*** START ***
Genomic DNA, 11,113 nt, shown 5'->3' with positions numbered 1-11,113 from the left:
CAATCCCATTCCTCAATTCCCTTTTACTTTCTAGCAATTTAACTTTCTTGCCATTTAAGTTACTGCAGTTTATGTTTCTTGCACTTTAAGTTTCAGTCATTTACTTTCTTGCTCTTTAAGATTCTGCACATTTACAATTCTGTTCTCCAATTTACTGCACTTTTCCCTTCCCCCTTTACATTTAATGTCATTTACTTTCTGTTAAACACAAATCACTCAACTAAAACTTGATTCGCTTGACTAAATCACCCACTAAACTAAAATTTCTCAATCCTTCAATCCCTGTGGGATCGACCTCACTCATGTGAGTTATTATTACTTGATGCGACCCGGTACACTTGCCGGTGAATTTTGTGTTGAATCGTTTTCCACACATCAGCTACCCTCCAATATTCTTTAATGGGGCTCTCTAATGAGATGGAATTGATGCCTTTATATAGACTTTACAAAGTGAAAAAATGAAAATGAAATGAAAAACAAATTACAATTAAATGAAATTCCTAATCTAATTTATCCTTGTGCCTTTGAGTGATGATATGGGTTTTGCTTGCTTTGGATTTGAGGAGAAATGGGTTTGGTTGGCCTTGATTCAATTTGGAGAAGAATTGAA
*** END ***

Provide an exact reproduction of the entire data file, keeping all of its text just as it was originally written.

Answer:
Genomic DNA, 11,113 nt, shown 5'->3' with positions numbered 1-11,113 from the left:
CAATCCCATTCCTCAATTCCCTTTTACTTTCTAGCAATTTAACTTTCTTGCCATTTAAGTTACTGCAGTTTATGTTTCTTGCACTTTAAGTTTCAGTCATTTACTTTCTTGCTCTTTAAGATTCTGCACATTTACAATTCTGTTCTCCAATTTACTGCACTTTTCCCTTCCCCCTTTACATTTAATGTCATTTACTTTCTGTTAAACACAAATCACTCAACTAAAACTTGATTCGCTTGACTAAATCACCCACTAAACTAAAATTTCTCAATCCTTCAATCCCTGTGGGATCGACCTCACTCATGTGAGTTATTATTACTTGATGCGACCCGGTACACTTGCCGGTGAATTTTGTGTTGAATCGTTTTCCACACATCAGCTACCCTCCAATATTCTTTAATGGGGCTCTCTAATGAGATGGAATTGATGCCTTTATATAGACTTTACAAAGTGAAAAAATGAAAATGAAATGAAAAACAAATTACAATTAAATGAAATTCCTAATCTAATTTATCCTTGTGCCTTTGAGTGATGATATGGGTTTTGCTTGCTTTGGATTTGAGGAGAAATGGGTTTGGTTGGCCTTGATTCAATTTGGAGAAGAATTGAA